Tom Inniss Journalist and podcaster

Give it up for Comic Relief review

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It was 23rd July 2011 when Amy Winehouse was taken away before her time, found in her flat having died from alcohol poisoning. Her death was the catalysts which has created the need for discussion surrounding the attitude towards drugs. Friend of the singer and former drug addict Russell Brand has been very vocal in the need to reclassify addiction as a disease, not a choice, and Give It Up for Comic Relief was an event to ensure that Amy’s death was not in vain; to see a meaningful change in the awareness of, and attitudes towards, drugs.

The event was held in Wembley Arena, which is an awesome building. Situated adjacent to the Wembley Stadium, you reach it from the underground line by walking down a grand concourse, and on the night it was lit up magnificently, with huge TV monitors displaying Comic Relief branding as if there was any doubt as to why you were there. We arrived only minutes before the show was set to start, which proved to be a benefit as the admission queues were minuscule, and entering the arena I would only dread to imagine what it would have been like earlier: the place was RAMMED full. I don’t have statistics but from what I saw I wouldn’t be surprised if I was told that tickets sold out, after all, this is a gig with an incredibly good line-up.

As much as I would love to give you an incredibly awesome rundown of every performer of the night, I’m afraid that would be too expansive. Instead, let me just say that there was nobody on that bill who disappointed. From opening act Jessie J, right through to Noel Gallagher finishing with ‘Don’t look back in anger’, the performances were first class. I also discovered my new obsession – Emeli Sandé. She was literally incredible. Having only the vaguest awareness of her music and wouldn’t ever be able to identify her in the street, I would be lying if I said I was sitting in sweaty anticipation of her set, but that made it all the more electrifying when she started. Her vocal capabilities and general stage presence is amazing, and I actually went home and purchased her album that week. Love Emeli Sandé.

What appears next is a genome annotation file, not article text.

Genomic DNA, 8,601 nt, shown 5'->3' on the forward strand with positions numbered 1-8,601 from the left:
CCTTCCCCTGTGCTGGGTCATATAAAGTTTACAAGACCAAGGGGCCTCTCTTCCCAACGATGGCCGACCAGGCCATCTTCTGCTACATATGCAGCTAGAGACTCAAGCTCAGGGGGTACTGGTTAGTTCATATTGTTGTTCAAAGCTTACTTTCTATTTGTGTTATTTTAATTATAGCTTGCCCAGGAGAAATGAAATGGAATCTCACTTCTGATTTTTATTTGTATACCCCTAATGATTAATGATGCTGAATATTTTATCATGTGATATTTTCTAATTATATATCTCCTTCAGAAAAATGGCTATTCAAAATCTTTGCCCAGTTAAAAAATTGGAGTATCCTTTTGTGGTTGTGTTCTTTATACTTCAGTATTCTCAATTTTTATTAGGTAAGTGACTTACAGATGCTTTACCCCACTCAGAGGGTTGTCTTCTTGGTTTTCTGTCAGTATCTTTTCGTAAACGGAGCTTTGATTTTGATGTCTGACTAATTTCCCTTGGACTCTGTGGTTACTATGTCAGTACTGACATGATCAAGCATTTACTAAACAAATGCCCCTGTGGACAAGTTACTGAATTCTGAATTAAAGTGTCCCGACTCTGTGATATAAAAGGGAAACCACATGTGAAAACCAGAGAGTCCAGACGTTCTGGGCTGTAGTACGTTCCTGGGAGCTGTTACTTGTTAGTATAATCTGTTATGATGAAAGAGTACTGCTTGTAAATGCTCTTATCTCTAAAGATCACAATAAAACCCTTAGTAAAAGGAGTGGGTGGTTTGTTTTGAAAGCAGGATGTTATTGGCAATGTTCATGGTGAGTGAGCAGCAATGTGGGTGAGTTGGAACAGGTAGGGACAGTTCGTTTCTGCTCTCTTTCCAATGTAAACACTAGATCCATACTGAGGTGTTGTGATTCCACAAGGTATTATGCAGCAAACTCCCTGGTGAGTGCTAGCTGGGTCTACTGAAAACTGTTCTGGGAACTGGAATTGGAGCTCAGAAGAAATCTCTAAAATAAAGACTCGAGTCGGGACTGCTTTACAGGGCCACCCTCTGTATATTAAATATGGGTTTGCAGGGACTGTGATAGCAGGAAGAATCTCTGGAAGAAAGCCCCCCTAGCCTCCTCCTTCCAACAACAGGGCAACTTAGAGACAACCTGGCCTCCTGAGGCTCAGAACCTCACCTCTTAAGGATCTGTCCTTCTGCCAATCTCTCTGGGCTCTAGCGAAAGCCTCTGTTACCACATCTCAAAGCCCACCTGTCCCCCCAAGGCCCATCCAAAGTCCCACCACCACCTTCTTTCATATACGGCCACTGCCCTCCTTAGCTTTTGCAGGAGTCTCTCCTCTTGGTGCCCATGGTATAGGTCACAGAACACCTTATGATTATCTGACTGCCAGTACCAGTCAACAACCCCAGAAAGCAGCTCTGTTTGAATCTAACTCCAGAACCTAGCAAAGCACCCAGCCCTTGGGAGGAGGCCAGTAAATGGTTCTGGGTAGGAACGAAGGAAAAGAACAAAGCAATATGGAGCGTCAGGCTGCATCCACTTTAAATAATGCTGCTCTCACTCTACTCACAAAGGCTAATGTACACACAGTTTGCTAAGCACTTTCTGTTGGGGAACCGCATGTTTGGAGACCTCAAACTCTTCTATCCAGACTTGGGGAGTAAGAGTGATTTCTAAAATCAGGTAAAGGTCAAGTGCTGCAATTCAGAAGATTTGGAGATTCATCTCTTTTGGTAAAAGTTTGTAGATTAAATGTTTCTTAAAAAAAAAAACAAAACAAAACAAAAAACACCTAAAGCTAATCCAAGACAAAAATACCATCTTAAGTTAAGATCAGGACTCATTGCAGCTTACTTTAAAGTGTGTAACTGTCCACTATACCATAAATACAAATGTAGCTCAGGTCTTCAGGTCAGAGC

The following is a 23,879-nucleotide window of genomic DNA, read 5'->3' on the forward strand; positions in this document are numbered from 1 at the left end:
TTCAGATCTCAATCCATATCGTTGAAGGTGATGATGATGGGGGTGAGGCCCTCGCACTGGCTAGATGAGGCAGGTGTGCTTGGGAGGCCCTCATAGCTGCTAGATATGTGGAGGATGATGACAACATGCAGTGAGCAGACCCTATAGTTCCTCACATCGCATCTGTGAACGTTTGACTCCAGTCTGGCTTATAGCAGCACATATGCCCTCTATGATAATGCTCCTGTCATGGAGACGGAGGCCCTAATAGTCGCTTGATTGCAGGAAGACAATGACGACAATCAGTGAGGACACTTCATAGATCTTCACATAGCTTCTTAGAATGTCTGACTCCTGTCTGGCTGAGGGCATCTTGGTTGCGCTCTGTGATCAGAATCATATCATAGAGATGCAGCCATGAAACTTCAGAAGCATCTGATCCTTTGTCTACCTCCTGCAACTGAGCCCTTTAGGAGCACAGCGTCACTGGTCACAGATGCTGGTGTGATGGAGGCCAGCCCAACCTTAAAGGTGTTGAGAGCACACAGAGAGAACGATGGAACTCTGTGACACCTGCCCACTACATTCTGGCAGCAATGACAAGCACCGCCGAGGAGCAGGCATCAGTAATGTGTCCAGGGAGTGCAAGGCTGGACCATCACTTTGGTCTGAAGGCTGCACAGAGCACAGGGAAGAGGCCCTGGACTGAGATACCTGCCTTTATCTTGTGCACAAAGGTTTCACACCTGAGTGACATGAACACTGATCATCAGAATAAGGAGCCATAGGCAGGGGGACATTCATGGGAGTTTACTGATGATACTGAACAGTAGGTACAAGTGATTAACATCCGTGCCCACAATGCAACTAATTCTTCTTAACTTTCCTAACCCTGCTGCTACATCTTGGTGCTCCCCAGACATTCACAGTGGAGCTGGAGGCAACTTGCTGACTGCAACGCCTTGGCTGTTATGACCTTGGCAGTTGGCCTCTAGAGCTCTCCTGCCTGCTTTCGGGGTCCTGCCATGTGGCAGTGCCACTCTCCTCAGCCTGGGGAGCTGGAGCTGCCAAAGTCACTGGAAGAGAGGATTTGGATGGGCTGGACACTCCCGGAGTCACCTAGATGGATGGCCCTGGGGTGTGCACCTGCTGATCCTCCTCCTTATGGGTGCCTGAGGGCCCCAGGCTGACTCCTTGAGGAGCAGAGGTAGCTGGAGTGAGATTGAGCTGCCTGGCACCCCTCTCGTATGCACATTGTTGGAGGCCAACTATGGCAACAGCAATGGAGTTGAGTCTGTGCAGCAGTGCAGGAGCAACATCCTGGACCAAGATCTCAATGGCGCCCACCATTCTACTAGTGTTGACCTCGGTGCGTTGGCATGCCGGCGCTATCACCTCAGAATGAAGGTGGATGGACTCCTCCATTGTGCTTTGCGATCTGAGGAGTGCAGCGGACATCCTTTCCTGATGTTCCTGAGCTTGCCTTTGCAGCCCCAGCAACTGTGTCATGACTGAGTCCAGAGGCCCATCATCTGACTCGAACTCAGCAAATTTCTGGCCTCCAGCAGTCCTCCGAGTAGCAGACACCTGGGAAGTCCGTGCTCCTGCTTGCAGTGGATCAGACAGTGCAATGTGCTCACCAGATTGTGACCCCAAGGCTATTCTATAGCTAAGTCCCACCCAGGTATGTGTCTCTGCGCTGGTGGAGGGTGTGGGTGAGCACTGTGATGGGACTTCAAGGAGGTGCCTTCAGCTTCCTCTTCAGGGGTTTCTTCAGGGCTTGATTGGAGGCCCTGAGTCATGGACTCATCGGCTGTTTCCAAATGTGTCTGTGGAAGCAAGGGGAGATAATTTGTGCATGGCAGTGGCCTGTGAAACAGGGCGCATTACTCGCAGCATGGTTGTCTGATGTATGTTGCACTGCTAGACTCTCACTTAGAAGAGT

Returning to the gig… I know it was televised, so I’m not 100% sure what was included or what wasn’t, but they also sporadically showed videos of celebrities discussing one thing they are addicted to- ranging from things like biscuits and milk, to shopping, to some kind of science particle that only the mind of Professor Brian Cox would think to say. In addition to this, there was also a memorial video for Amy Winehouse in stark contrast to the lighthearted tone of the evening, but I think it was important to show it. The event was for her, inspired by her, and to prevent more people dying like her.

Her death needn’t be in vain.

About the author

Tom Inniss

Tom is a journalist and feature writer with interests in politics, technology and culture. He currently works as the editor of Voice - an online magazine for young people interested in art and culture.

Tom Inniss Journalist and podcaster

Tom Inniss

Tom is a journalist and feature writer with interests in politics, technology and culture. He currently works as the editor of Voice - an online magazine for young people interested in art and culture.

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